Working with the product backlog can be challenging, and many product owners wrestle with overly long and detailed backlogs. The following ten tips help you use your product backlog effectively.
- Derive your product backlog from the Vision Board or the product roadmap. Your product backlog should describe one product.
- Make your product backlog DEEP. Ensure that is detailed appropriately, emergent, estimated, and prioritised.
- Use a multi-dimensional backlog like my Product Canvas for new products and for product updates aimed at new markets.
- Make your product backlog visible. Put your backlog up on the wall or if that’s not possible, on a wiki server where it can be accessed easily by everyone involved in the development effort.
- Keep your backlog focussed and concise. Your backlog is likely to change and grow based on customer and user feedback.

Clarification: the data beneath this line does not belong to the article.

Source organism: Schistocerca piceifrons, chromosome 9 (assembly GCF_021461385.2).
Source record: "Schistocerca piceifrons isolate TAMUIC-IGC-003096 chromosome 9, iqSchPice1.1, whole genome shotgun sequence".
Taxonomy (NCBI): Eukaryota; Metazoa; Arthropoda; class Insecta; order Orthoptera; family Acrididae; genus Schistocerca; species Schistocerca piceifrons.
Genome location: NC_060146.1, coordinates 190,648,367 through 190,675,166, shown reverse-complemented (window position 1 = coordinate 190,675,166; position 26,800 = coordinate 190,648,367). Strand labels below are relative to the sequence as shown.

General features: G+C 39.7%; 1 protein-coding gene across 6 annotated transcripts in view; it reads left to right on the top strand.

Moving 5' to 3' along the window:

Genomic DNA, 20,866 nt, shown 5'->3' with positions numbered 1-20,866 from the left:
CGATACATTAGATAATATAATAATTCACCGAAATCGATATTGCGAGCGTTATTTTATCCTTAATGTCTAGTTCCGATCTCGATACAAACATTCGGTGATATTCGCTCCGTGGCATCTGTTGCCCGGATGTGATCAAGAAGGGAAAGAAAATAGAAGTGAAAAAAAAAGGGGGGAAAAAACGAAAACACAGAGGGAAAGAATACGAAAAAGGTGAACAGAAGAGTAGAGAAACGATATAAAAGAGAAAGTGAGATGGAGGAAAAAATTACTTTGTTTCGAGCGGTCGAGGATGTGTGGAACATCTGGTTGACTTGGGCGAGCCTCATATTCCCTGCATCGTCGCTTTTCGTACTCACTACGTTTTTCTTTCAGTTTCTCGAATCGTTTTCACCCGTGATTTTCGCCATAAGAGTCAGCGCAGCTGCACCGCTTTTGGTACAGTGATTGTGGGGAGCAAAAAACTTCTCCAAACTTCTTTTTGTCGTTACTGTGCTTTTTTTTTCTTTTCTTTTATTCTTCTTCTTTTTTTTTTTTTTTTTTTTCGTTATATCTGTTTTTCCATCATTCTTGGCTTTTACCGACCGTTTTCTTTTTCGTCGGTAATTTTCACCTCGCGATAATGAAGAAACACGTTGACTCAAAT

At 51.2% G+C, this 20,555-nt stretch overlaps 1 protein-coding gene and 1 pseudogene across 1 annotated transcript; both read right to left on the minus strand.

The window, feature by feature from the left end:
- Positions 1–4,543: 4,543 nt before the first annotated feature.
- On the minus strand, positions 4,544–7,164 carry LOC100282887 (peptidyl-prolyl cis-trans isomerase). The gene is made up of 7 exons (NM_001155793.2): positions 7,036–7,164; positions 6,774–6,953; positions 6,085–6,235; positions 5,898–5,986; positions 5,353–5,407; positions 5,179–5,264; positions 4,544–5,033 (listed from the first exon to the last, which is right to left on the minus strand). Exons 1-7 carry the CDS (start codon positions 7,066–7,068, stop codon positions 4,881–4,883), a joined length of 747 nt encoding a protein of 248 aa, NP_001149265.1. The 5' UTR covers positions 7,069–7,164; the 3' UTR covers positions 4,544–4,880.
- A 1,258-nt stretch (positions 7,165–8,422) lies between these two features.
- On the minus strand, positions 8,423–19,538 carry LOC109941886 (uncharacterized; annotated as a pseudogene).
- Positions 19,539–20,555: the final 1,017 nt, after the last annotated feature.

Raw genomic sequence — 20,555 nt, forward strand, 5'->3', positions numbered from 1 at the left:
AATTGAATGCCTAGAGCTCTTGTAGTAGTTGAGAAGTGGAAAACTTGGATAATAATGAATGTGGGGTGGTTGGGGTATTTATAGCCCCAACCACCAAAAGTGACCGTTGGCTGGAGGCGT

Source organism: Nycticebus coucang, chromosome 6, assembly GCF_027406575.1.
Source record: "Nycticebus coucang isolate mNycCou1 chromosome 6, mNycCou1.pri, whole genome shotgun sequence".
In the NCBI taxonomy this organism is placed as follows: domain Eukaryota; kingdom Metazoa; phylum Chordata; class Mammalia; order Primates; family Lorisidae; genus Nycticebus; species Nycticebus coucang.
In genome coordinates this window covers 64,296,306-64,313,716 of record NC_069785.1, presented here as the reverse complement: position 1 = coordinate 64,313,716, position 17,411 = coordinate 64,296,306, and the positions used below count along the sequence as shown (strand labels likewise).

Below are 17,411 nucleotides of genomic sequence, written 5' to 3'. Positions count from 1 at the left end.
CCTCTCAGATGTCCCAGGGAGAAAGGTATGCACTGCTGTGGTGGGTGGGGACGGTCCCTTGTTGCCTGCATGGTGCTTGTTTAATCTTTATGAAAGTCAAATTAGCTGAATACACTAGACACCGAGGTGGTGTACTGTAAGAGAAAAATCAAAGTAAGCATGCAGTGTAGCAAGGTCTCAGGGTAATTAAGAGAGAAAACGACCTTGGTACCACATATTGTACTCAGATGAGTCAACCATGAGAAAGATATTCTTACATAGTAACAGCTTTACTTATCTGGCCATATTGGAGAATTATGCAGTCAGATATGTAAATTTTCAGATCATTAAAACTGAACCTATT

- Employ user stories to capture ideas and requirements. Start with epics and progressively decompose them into detailed stories thereby incorporating the user feedback.
- Use uncertainty and risk to decide how soon an item should be implemented. Addressing uncertain items early on allows you to test your ideas, to fail fast, and to learn how to continue.
- Capture generic operational qualities such as performance, robustness and interoperability as constraint stories; describe the product or user interface design visually, for instance, in form of sketches, mock-ups, and screen shots.
- Update your product backlog to incorporate the insights you have gained from demoing or releasing software to the customers and users. Involve the development team to leverage the team members’ knowledge and creativity. Include stakeholders as appropriate.
- Make sure the top items are “ready“: clear, feasible, and testable. This allows the team to turn the items into a product increment, and it facilitates a realistic commitment.
You can learn out more about the product backlog by attending my Certified Scrum Product Owner training course.